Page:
Whatever you do, remember, even if you turn your phone off that does NOT mean it can’t be remotely turned on and listen or watch through mic and camera. Much of what is above in the articles and videos plus what you can find on your own corroborate that fact, so turning off your phone and setting it right there with you means various people or agencies could be eavesdropping on you AND your guests, friends AND everyone else, so out of respect for other’s privacy along with your own you should look into all these things.
While it won’t block it being used remotely, you can at the least stick it in a drawer or box in another room but the mic is more sensitive than you may think, so you can test the privacy of that by turning on the audio recorder or video recorder, put it where you think is not going to hear you and then go and talk, then go back and listen to what was recorded. You may be surprised to find it can pick up conversations you didn’t think it could hear, even faintly so take that into account.
Get informed and decide on your own.
Here’s just one basic article you can start with but odds are you’ll need something better than that, search on your own and test it.
35) If you plan on being a whistleblower, check everything on this page and this link
36) European privacy search engines aim to challenge Google
LONDON (AP) — In the battle for online privacy, Google is a U.S. Goliath facing a handful of European Davids. The backlash over Big Tech’s collection of personal data offers new hope to a number of little-known search engines that promise to protect user privacy.
37) Amazon’s Accent Recognition Technology Could Tell the Government Where You’re From
38) There is zero reason to believe Amazon or their devices actually care about your privacy and would actually fully delete anything, plus we know they are hackable, so keep that in mind and read this article.
Amazon Collects and Stores Everything You Say to Alexa — Here’s How to Delete
C) Articles, videos and info on data harvesting,
your data being used and sold, privacy, etc.
1) Facebook Buys Sensitive User Data to Offer Marketers Targeted Advertising
2) Facebook, This Is Not What “Complete User Control” Looks Like
3) A very good short video dealing with US government surveillance of everyone. Note that it is from a few years ago so the amount of data (including texts and all phone info) isn’t even included in the already massive amount of data he mentions.
4) Think Facebook knows a lot about you? Google is WORSE! From deleted files to location history, IT expert reveals the extent of the personal data the search giant holds on you
5) Video: Voice sniffing or eavesdropping? Amazon’s Alexa security remains a controversy (They kid around a bit but please watch the whole short video, they cover some important points)
6) Is your TV spying on YOU? It sounds like science fiction but many new TVs can watch you – telling advertisers your favourite shows or even filming you on the sofa. And there’s no off switch!
7) He covers a few things in this video below, starts with facebook and google, then after a bit how the DHS is working on tracking ALL journalists, bloggers and anyone sharing articles and information.
Get aware people, read up and research on your own and awaken others!
8) ‘Very damaging’ or inevitable? Lawyers assess US proposal to rummage through visitors’ social media
9) LocationSmart, which gathers real-time data on cellular wireless devices, confirmed that a flaw in its website allowed outsiders to pinpoint the location of mobile phones in the United States without authorization.
One thing to note about the article is it doesn’t even look at why anyone would think tracking every American is right, how it can possibly justified, how most people obviously wouldn’t want it and who is buying (or hacking into) or getting the info and how it is being used, which obviously could be used maliciously.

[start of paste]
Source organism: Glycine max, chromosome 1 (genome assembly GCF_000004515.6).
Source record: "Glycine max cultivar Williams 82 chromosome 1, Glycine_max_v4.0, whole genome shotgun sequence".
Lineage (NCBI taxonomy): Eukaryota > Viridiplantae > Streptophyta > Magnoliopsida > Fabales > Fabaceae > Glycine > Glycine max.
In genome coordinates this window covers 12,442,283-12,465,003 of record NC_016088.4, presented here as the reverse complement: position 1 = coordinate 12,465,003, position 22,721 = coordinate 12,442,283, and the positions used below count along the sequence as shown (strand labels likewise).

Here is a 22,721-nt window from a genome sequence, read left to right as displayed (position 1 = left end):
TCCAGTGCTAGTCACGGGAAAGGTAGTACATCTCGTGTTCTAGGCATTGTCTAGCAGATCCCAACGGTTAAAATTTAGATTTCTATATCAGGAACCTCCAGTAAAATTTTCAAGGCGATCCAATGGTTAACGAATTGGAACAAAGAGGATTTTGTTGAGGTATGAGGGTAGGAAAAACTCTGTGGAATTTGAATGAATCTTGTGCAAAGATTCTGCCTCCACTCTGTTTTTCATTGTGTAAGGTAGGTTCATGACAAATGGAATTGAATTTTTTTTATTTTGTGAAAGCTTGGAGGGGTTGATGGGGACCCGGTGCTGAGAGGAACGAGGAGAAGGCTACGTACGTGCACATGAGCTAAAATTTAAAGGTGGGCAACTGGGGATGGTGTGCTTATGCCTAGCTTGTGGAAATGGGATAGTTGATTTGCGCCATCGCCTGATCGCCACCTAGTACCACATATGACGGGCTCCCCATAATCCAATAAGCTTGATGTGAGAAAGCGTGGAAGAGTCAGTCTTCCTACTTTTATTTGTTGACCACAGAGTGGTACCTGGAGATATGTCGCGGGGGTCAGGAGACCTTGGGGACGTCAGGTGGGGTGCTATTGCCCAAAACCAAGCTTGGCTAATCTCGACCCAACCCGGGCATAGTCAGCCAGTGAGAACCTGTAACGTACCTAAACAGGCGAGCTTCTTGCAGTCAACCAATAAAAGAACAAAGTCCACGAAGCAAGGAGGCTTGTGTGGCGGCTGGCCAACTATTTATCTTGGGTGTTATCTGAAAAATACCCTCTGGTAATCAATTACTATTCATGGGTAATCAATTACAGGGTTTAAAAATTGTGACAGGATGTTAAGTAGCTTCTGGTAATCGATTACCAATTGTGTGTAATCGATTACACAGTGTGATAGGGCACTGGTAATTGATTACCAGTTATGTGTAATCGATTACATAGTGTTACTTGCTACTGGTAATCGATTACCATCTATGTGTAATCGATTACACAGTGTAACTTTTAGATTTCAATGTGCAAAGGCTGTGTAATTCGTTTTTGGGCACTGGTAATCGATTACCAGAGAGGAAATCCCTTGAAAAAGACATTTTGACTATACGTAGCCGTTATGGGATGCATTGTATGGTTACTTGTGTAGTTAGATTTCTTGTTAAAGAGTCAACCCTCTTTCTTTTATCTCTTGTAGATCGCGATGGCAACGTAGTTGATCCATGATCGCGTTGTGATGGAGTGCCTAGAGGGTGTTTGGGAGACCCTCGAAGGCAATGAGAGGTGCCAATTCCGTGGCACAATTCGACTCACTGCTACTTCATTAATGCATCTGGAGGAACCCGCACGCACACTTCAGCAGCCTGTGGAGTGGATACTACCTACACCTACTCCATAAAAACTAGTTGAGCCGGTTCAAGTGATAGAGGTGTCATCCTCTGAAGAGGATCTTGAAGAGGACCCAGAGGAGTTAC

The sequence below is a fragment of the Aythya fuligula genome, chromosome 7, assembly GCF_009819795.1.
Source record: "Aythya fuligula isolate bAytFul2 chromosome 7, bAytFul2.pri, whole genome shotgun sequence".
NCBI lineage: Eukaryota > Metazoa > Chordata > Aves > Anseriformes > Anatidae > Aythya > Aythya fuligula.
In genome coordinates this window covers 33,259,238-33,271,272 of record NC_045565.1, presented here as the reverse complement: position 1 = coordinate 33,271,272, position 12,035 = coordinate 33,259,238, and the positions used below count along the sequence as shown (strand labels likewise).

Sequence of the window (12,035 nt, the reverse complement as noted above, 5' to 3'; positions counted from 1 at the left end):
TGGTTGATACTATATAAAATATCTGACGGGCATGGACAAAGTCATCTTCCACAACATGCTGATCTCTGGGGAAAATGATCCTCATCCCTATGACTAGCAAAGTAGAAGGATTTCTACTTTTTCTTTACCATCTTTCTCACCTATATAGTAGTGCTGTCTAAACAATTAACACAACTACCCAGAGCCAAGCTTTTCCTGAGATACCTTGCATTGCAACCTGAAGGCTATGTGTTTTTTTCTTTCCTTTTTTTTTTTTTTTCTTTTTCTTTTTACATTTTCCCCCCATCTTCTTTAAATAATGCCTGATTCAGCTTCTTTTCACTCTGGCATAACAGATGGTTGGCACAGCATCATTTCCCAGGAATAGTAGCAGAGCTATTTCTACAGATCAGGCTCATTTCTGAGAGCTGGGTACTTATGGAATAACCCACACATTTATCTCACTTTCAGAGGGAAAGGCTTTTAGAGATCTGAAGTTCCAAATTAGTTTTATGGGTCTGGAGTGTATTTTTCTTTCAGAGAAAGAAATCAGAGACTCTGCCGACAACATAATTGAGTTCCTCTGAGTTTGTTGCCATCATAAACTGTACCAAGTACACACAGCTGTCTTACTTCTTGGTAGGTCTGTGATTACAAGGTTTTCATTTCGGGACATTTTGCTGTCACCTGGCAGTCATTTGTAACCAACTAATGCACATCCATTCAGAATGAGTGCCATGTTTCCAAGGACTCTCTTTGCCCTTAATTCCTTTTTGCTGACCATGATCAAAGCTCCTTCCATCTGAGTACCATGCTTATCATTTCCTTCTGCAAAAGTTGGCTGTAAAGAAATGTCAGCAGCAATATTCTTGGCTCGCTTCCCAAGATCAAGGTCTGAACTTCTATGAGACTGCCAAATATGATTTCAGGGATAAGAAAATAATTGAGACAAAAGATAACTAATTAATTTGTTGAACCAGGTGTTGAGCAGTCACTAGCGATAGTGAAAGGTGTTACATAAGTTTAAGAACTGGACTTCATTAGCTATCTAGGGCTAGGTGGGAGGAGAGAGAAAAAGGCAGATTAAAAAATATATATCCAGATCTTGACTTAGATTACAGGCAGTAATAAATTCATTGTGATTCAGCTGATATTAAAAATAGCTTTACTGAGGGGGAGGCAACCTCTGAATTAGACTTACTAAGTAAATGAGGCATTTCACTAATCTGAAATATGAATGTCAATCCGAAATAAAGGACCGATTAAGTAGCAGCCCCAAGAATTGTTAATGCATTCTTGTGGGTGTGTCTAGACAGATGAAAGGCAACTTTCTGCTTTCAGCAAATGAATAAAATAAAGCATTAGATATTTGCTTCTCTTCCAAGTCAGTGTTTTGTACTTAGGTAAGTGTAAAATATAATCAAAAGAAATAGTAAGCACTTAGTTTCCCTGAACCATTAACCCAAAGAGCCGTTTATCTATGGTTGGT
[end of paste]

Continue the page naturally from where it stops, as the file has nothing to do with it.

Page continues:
10) Border inspections of electronic devices hits record high
11) Amazon urged not to sell facial recognition tool to police
12) Amazon: Echo device sent conversation to family’s contact
13) The growing threat to privacy from big data forensics and false positives
14) Crypto backdoors are in the news again, and as bad for privacy as ever
15) In China, workers’ brainwaves are now being monitored on the factory floor
16) About the PIA Client Security and VPN Security in General
17) A Private Net Is Just As Fundamental A Right As Freedom Of Speech
18 a) (2 part series)
Defending human rights in a digital age (I)
18 b) Defending human rights in a digital age (II)
19 a) (6 part series)
Championing human rights for the internet – why bother? Part one: coming in from the cold
19 b) Championing human rights for the internet – why bother? Part two: “Ground control to Major Tom”
19 c) Championing human rights for the internet – why bother? Part three; Some progress is better than nothing?
19 d) Championing human rights for the internet – why bother? Part four: Stepping up the tempo
19 e) Championing human rights on the internet – Part five: Why bother then?
19 f) Championing human rights on the internet — Part Six: Summing up, too much or not enough?
20) Facebook Partners With Hawkish Atlantic Council, a NATO Lobby Group, to “Protect Democracy”
The partnership between Facebook and the Atlantic Council is an attempt to ensure the grip of dominant imperialist powers – militaries, multinationals, banks, and philanthropists – who feel threatened by the unrestricted flow of information and anti-systemic narratives on social media.
21) “The New York Times reported Sunday that Facebook formed deals with at least 60 makers of cell phones and other devices allowing them access to users’ personal information and that of their Facebook friends, without explicit consent.”
22) Rogue Spying Devices Found In U.S. States Cause Call For Concern
23) The Most Important Surveillance Story You’ll See for Years
A new report reveals how AT&T buildings are serving as secret hubs for NSA spying.
24) Your cell phone is easily hacked and tracked.
‘State of Surveillance’ with Edward Snowden and Shane Smith (VICE on HBO: Season 4, Episode 13)
Additions to all 3 of those sections will be added at the bottom of each.
Please research on your own.
Please don’t write off these issues as “just the way it is” or not important or that it doesn’t affect you. It does affect you and will only get worse until we protect ourselves as much as possible and simultaneously work to get people in office and support companies that respect our privacy, our rights and the Constitution.
Some of those things are in various posts on this site, please check them out and don’t forget to check back and also share this with others. Many people are totally unaware of the depth of these problems or what they can do. Help inform them.